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Chester's Town Crier gets cool new look for summer

Published date: 02 May 2014 |
Published by: Staff reporter
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CHESTER’S Town Crier has unveiled his new livery designed for the summer weather – when it arrives!

David Mitchell, who has been the city’s chief bellringer for the last 16 years, made his first appearance for 2014 to delighted cheers from shoppers.

Undeterred by rain, the former teacher delivered his proclamation at his regular spot at the High Cross, in front of St Peter’s Church, at the junction of Watergate Street, Eastgate Street and Bridge Street.

A crier has appeared at the site for 235 years and Mr Mitchell, who lives in Hoole, welcomes visitors at noon five days a week throughout the summer, a routine that is now unique to Chester.

But under the gradually increasing temperatures of spring and summer, wearing three layers, tights and a wig was getting too hot.

“I didn’t want to melt,” said Mr Mitchell.

So, a collector of images of historic town criers, Mr Mitchell chose to update his look by two decades.

Moving from 1790 to 1810, Chester’s crier is now clothed in Regency fashion rather than the late Georgian he had been wearing.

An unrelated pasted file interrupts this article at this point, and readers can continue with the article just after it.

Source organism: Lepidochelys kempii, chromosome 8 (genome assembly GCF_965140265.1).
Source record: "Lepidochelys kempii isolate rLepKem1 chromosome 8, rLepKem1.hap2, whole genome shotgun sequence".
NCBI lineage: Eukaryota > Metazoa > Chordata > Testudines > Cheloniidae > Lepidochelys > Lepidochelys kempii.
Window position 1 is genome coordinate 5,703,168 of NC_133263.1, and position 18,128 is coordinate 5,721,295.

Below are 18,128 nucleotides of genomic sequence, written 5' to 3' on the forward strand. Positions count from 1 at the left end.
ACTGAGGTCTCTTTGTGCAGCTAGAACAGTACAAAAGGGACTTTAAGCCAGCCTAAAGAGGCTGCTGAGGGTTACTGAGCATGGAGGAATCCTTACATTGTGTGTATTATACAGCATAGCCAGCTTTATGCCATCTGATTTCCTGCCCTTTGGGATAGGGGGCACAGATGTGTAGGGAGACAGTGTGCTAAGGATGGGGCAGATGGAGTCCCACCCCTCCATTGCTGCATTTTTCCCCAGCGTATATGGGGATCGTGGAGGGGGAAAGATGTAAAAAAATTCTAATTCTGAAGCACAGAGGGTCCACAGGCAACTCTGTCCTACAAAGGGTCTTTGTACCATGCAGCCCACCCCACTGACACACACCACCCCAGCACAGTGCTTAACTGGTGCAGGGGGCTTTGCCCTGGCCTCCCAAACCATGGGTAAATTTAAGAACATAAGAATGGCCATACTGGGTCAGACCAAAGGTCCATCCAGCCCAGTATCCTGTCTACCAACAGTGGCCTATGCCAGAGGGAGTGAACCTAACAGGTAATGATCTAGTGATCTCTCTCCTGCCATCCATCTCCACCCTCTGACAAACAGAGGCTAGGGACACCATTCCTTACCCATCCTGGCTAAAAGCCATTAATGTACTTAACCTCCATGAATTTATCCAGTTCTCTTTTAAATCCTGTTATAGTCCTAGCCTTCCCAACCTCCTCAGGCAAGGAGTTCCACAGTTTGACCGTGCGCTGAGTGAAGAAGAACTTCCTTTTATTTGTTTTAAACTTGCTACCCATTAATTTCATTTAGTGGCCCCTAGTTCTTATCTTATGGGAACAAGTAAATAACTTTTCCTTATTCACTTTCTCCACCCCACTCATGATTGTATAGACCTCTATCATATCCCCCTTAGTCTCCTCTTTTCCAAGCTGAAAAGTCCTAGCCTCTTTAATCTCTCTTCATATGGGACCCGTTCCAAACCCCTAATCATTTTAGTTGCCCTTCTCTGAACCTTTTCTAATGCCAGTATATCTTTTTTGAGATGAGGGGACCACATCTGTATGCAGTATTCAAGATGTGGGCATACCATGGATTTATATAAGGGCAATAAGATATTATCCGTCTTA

His new look is based on a Glasgow crier’s oufit and was made up by Liverpool-based historic costumer Jean-Ann Kelly, who used to work in the costume department of the Royal Shakespeare Company.

With a cutaway coat and pantaloons instead of tights, the wigs had also gone out of favour over the 20 years.

And with its buckram and silk conical top hat and buttons from the Cheshire regiment, provided by the city’s military museum, Mr Mitchell said he was very happy with his new look’s first day out.

“It feels good,” he said. “I can tell it’s not going to make me as hot when the temperatures increase.”

And what did he make of his reception on the wet city streets?

“I don’t usually allow it to rain,” he grinned, “but I was very pleased with the crowd despite the weather.”

l This summer Chester will host the World Town Crier Tournament which takes place from August 18-25.

As many as 30 town criers from 10 countries around the world are expected to compete.

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